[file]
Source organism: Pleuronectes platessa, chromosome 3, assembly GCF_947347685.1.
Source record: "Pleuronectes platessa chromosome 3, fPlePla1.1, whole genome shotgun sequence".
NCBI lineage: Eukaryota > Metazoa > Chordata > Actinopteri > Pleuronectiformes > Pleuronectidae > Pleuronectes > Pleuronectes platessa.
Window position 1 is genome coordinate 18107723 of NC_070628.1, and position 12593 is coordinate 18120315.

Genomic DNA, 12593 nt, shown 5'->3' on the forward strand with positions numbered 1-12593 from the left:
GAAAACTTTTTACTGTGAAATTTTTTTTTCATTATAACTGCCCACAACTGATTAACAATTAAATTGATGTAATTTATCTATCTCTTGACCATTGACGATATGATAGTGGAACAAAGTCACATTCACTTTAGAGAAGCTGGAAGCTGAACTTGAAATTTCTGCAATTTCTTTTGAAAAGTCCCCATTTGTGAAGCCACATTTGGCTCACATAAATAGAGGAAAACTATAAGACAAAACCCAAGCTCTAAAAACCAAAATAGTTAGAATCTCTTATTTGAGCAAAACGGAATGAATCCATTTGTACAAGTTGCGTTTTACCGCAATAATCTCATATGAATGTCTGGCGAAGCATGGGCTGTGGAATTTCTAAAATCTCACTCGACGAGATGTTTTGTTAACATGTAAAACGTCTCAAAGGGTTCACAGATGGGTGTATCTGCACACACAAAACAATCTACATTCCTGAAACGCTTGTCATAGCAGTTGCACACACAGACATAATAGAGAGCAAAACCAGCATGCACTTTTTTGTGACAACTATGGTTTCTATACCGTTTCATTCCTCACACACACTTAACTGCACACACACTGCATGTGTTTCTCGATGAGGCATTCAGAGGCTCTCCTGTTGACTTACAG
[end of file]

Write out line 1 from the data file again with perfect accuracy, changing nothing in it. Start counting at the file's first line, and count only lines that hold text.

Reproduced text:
Source organism: Pleuronectes platessa, chromosome 3, assembly GCF_947347685.1.